Relevance of Applicability of Exclusionary Rule in Interpretation of Statutes

  • Bodhiratan Barthe
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  • Bodhiratan Barthe

    Student at Maharashtra National Law University, Aurangabad, India

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In the words of various jurist it says that the true way to construe any statue is take word as the legislature has given them and the meaning of the word would be taken as naturally or generally implies. While interpreting a statute there will be two situations when meaning of the statute is very clear but the main problem arose where legislature has left some areas ambiguous or when the provision is not clear due to some surrounding circumstances. The jurist has to tackle the second situation when the author and jurist tends to apply things which are silent or not clearly mentioned and this is a common problem while dealing with interpretation of statutes. Many statutory provision are not clear means there are always some hidden fact rather than expressed. Therefore while reading any statute the reader has to interfere and for this there are certain methods are laid down in law. The maxim expressum facit cessare tacitum embodies the principle that no inference is proper if it goes against the express words Parliament has used. The chief application of this principle lies in another maxim of ‘expressio unius est exclusio alterius.’ Principles of statutory interpretation are not as simple as it seems like but while applying such construction extreme caution has to be taken. The point is that sometimes the exclusion by the legislature maybe an accident and therefore it is not right to apply the principle without getting the wholesome idea of the statute or the intention to made this statute, the idea of these principles is to help interpretation of statute and not to cause injustice to anyone and defeat the purpose of law. Thus while applying the principle it must be kept in mind that aids of internal construction though are to help interpretation of statutes, yet Courts in applying these aids must be cautious and must not make it a formal application as this might cause grave injustice and therefore the duty of Courts is to offer justice and to not create further confusion in ambiguous statutes.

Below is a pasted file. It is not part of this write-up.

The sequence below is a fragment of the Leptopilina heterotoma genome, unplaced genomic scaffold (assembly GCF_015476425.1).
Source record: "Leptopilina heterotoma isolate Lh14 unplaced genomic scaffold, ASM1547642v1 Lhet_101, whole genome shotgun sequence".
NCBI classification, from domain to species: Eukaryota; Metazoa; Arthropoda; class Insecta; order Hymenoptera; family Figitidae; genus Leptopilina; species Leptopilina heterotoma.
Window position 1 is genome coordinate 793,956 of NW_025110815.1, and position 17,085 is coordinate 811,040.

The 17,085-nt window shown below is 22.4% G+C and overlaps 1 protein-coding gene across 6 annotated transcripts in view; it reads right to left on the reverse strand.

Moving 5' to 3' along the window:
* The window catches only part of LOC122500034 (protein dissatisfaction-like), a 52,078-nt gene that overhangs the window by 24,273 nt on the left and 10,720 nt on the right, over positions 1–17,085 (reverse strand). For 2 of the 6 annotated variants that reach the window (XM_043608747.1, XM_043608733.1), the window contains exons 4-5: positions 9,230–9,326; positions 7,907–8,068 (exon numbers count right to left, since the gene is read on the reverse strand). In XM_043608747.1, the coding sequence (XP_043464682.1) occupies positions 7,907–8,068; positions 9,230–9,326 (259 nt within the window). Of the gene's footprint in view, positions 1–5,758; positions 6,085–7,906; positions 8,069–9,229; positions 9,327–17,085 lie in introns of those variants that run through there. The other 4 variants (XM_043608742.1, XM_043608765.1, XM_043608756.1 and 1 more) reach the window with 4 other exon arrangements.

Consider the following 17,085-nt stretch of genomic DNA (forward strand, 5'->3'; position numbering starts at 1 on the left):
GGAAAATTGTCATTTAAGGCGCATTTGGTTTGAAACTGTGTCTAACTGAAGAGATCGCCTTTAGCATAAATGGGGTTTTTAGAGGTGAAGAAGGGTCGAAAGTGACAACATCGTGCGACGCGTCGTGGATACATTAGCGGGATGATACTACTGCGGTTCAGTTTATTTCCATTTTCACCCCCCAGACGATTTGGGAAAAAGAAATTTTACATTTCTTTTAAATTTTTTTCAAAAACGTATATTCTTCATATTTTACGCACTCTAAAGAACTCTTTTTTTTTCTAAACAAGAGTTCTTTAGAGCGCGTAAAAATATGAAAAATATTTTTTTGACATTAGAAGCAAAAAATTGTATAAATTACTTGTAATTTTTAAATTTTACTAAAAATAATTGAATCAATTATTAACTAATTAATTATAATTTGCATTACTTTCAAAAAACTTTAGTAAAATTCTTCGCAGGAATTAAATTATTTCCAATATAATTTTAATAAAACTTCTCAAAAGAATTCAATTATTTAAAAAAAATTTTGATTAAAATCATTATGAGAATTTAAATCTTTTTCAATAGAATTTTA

Research Paper


International Journal of Legal Science and Innovation, Volume 3, Issue 4, Page 1040 - 1047


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